Looking for my daughter in law in the mud

Frankish Violet

Violet Frank’s two grandchildren remember their missing daughter-in-law.

His name is feared to join more than 300 dead when Cyclone Freddy hit Malawi earlier in the week.

The young men had gone to stay with Violet a few days earlier and had escaped their mother’s fate, victim of the ruthless power of a landslide.

“He was with my son at their matrimonial home in Chilobwe. He came out of their house when he heard neighbors screaming and things falling with a loud bang outside their house,” said Violet.

“Fortunately, he survived. He was taken to hospital by well-wishers. But we don’t know where his wife is.”

When we met Violet, she was staring at what was left of her son’s house. A huge boulder stood in the center of the two bedroom house, the memories there shattered.

A boulder outside a house

Mud and boulders destroyed thousands of homes as flood waters swept through Malawi

A few meters away, rescue teams were digging a body from the rubble and mud. She wasn’t Violet’s daughter-in-law.

She asked one of the officials to help her search for her loved one, but got no response.

“When you say [the rescue teams] where to look for people, they do not go there. They’re just recovering the bodies in the places that aren’t as badly affected.

“But ours? When will they go looking for them?”

Chilobwe has been one of the areas hardest hit by the landslides that hit Malawi’s commercial hub, Blantyre.

The advice most residents received from authorities before the cyclone hit was to stay indoors, but it didn’t help much.

It’s not clear how many homes were destroyed in Chilobwe, but we saw huge piles of boulders and trees that had flattened people’s homes.

Other homes were swept away by torrents of water or buried by landslides.

Areas that had been green and teeming with small businesses were in a somber mood.

Rescue teams carrying a body

Rescue teams are finding bodies buried in mud

There was still activity, but of a different kind, with the community helping to search for the missing.

Those whose houses are still standing bring hoes and shovels to sift through the debris for bodies.

When we met Richard Galeta, 34, he was wearing a white protective suit, worn by people who have volunteered to help bury victims. Richard buried his wife and child on Wednesday.

“I was working hard for them. Now that they’re gone, I don’t know what to do,” he said.

“The last thing I said to my wife was that I’m going to give her some money this week to visit her parents. But now I have to go visit them and share the bad news.”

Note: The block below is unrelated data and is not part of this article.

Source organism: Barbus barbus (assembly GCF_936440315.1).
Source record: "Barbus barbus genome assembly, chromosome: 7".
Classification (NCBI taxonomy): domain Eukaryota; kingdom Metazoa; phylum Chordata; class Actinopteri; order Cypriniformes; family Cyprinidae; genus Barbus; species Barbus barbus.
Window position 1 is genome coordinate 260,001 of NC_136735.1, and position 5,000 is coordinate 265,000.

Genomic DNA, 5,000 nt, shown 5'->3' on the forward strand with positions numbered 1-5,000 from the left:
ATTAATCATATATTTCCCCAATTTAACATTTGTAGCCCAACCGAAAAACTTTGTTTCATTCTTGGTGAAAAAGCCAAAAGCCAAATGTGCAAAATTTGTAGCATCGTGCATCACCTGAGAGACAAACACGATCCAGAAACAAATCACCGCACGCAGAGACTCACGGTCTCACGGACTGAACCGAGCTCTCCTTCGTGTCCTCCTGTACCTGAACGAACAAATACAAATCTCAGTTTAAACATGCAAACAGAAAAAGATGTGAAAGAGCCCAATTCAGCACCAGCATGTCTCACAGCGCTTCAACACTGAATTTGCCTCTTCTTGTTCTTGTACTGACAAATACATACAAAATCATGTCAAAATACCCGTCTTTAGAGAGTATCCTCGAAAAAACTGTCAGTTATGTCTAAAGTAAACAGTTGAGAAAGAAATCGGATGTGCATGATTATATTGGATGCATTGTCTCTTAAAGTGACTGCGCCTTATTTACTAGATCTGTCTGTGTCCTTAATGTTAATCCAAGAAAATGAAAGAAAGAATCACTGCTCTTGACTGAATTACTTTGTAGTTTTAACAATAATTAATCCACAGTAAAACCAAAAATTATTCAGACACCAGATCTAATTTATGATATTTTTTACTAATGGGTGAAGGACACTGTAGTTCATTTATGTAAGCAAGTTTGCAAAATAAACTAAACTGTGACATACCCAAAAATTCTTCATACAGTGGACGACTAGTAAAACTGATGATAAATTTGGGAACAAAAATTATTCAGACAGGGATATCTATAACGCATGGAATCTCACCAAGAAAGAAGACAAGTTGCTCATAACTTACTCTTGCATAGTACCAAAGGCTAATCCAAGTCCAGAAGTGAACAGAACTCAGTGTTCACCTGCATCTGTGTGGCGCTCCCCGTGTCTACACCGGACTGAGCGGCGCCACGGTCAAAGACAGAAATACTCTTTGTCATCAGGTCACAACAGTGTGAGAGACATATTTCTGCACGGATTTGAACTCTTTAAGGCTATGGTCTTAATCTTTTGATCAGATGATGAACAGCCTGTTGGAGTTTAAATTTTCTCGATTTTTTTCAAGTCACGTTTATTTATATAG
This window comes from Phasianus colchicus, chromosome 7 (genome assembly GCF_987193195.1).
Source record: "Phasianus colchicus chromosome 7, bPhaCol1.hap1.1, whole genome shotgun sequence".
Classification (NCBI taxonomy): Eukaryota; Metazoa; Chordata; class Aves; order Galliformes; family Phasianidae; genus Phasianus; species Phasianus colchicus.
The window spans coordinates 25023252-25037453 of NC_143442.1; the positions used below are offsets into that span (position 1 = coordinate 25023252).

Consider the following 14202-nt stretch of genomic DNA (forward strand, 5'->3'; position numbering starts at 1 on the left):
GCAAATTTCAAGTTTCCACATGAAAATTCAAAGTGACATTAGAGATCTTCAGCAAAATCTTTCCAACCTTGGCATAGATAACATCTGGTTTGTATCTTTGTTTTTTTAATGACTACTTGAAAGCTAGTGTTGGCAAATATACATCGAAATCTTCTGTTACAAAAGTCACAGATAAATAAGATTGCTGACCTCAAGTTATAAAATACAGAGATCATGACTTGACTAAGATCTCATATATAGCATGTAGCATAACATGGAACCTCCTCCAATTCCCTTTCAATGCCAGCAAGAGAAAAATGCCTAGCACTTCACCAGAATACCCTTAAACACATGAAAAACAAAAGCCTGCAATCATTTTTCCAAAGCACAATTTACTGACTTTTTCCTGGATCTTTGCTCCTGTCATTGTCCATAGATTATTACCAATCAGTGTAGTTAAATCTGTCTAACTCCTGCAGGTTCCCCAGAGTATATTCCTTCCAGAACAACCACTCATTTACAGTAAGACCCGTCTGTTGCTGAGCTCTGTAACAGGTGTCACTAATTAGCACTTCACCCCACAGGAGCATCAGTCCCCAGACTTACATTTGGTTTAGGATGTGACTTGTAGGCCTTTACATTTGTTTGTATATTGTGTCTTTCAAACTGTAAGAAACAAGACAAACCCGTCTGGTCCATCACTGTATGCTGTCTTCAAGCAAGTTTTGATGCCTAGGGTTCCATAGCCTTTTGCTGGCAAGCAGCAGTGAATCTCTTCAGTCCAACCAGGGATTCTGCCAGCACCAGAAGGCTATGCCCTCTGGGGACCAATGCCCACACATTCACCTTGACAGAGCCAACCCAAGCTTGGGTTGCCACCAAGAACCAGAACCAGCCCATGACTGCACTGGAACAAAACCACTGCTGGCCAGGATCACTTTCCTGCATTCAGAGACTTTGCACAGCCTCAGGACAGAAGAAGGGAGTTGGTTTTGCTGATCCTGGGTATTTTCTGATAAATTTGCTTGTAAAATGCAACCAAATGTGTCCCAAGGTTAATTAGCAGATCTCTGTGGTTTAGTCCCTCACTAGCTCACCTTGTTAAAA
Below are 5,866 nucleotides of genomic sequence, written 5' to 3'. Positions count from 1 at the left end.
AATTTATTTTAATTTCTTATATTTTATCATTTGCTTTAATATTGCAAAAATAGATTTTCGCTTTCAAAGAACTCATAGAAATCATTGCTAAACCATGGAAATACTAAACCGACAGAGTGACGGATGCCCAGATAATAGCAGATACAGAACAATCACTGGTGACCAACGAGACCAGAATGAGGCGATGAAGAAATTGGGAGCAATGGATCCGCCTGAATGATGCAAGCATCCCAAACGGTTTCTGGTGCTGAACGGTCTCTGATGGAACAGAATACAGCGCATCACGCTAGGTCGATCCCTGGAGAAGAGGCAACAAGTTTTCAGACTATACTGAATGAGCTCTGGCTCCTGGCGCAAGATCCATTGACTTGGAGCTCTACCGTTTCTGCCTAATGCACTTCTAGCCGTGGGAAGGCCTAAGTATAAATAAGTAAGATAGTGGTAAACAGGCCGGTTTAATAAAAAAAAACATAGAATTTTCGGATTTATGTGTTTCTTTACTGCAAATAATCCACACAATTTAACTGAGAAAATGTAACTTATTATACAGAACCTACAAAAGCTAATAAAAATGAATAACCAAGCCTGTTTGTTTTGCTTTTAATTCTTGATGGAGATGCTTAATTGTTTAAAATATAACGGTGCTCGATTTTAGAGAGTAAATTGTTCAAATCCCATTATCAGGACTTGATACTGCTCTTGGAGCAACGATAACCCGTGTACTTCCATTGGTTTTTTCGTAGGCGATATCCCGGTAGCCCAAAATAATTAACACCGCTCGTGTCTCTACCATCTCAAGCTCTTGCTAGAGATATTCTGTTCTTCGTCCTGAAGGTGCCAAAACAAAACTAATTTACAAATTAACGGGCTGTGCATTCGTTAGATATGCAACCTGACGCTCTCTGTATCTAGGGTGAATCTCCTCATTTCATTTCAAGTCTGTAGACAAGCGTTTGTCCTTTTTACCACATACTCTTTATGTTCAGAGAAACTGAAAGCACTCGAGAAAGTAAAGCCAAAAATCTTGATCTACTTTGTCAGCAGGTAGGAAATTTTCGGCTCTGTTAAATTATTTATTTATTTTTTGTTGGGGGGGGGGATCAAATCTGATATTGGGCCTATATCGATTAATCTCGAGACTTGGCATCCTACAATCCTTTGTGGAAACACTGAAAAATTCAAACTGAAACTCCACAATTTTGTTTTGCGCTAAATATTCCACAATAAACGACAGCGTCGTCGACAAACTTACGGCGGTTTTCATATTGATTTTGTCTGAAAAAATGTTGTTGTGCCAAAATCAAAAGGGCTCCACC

He now lives in a temporary camp set up at a local elementary school.

Man in a white protective suit

Richard Galeta lost his wife and child in landslides

Richard said life there wasn’t easy. He accused those running it of not caring for the victims properly, saying getting enough food was a big challenge.

“Many organizations have brought us food. But it’s just rotting in one of the classrooms which has been turned into warehouses,” he added.

Malinga Namuku, who is the camp manager for the Malawi Red Cross, said they were feeding people, but it was sometimes “difficult for the volunteers to keep track of who got fed and who didn’t”. “But we’re doing our best.”

There were many children at the shelter running around and playing with makeshift balloons created with surgical gloves. Looking at them it didn’t look like it was a disaster area. This is something some experts say will likely register in their minds later on.

Dr Charles Mwansambo, Malawi’s chief health secretary, said the mental health of survivors was a critical issue for authorities to address in the coming weeks.

The camp is home to around 5,000 people and many more were arriving in hopes of finding a dry place to stay.

Most of the people living in the camp have nowhere else to go and are in trouble, as they are unable to trace their loved ones.

This weather makes it difficult for search and rescue teams to find people. On some days the teams would stop midway through the activity because it had rained or there was too much fog.

Those who help with the search include the police service, military and international organizations. The police also use dogs to locate bodies.

As of Friday, more than 300 deaths had been confirmed in Malawi, with more in neighboring Mozambique, and more than 80,000 people had been forced from their homes.

The death toll is likely to rise in the coming weeks as the weather clears and makes it easier for rescuers to continue their grim work.

At least 200 people are still missing, including Violet’s daughter-in-law. She just hopes her body will be found so she can be given a proper burial.

Map showing the path of Cyclone Freddy

Map showing the path of Cyclone Freddy

Leave a Reply

Your email address will not be published. Required fields are marked *